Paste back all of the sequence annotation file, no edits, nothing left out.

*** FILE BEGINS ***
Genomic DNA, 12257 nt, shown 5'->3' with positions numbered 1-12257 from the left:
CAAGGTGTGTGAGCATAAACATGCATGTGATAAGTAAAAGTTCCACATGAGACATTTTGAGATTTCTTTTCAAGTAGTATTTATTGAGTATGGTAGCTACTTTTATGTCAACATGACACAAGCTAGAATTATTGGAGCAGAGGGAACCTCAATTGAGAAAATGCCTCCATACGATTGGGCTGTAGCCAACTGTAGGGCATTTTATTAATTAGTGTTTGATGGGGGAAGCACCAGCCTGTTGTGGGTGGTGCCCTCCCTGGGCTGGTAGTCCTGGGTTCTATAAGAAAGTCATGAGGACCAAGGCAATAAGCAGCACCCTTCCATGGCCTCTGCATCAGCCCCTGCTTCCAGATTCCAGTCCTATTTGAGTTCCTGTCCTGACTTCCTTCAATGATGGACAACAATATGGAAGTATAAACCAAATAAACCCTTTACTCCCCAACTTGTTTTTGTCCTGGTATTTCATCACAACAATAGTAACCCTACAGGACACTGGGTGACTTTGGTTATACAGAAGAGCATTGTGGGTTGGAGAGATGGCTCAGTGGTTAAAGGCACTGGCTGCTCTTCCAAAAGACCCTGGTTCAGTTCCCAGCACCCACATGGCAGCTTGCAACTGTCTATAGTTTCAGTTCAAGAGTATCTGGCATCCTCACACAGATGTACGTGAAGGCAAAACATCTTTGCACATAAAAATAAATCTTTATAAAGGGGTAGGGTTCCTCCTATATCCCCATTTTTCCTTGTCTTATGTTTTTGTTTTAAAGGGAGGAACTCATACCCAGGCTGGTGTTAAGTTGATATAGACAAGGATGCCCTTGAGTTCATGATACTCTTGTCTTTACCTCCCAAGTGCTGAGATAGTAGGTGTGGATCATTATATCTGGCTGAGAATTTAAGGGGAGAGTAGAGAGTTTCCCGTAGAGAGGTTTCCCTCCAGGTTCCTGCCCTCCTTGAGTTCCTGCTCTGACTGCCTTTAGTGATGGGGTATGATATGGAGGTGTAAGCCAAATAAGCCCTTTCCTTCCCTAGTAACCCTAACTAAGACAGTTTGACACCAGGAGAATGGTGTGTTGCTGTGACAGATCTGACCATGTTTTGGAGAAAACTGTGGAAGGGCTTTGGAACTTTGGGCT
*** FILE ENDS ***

Genomic DNA, 12257 nt, shown 5'->3' with positions numbered 1-12257 from the left:
CAAGGTGTGTGAGCATAAACATGCATGTGATAAGTAAAAGTTCCACATGAGACATTTTGAGATTTCTTTTCAAGTAGTATTTATTGAGTATGGTAGCTACTTTTATGTCAACATGACACAAGCTAGAATTATTGGAGCAGAGGGAACCTCAATTGAGAAAATGCCTCCATACGATTGGGCTGTAGCCAACTGTAGGGCATTTTATTAATTAGTGTTTGATGGGGGAAGCACCAGCCTGTTGTGGGTGGTGCCCTCCCTGGGCTGGTAGTCCTGGGTTCTATAAGAAAGTCATGAGGACCAAGGCAATAAGCAGCACCCTTCCATGGCCTCTGCATCAGCCCCTGCTTCCAGATTCCAGTCCTATTTGAGTTCCTGTCCTGACTTCCTTCAATGATGGACAACAATATGGAAGTATAAACCAAATAAACCCTTTACTCCCCAACTTGTTTTTGTCCTGGTATTTCATCACAACAATAGTAACCCTACAGGACACTGGGTGACTTTGGTTATACAGAAGAGCATTGTGGGTTGGAGAGATGGCTCAGTGGTTAAAGGCACTGGCTGCTCTTCCAAAAGACCCTGGTTCAGTTCCCAGCACCCACATGGCAGCTTGCAACTGTCTATAGTTTCAGTTCAAGAGTATCTGGCATCCTCACACAGATGTACGTGAAGGCAAAACATCTTTGCACATAAAAATAAATCTTTATAAAGGGGTAGGGTTCCTCCTATATCCCCATTTTTCCTTGTCTTATGTTTTTGTTTTAAAGGGAGGAACTCATACCCAGGCTGGTGTTAAGTTGATATAGACAAGGATGCCCTTGAGTTCATGATACTCTTGTCTTTACCTCCCAAGTGCTGAGATAGTAGGTGTGGATCATTATATCTGGCTGAGAATTTAAGGGGAGAGTAGAGAGTTTCCCGTAGAGAGGTTTCCCTCCAGGTTCCTGCCCTCCTTGAGTTCCTGCTCTGACTGCCTTTAGTGATGGGGTATGATATGGAGGTGTAAGCCAAATAAGCCCTTTCCTTCCCTAGTAACCCTAACTAAGACAGTTTGACACCAGGAGAATGGTGTGTTGCTGTGACAGATCTGACCATGTTTTGGAGAAAACTGTGGAAGGGCTTTGGAACTTTGGGCT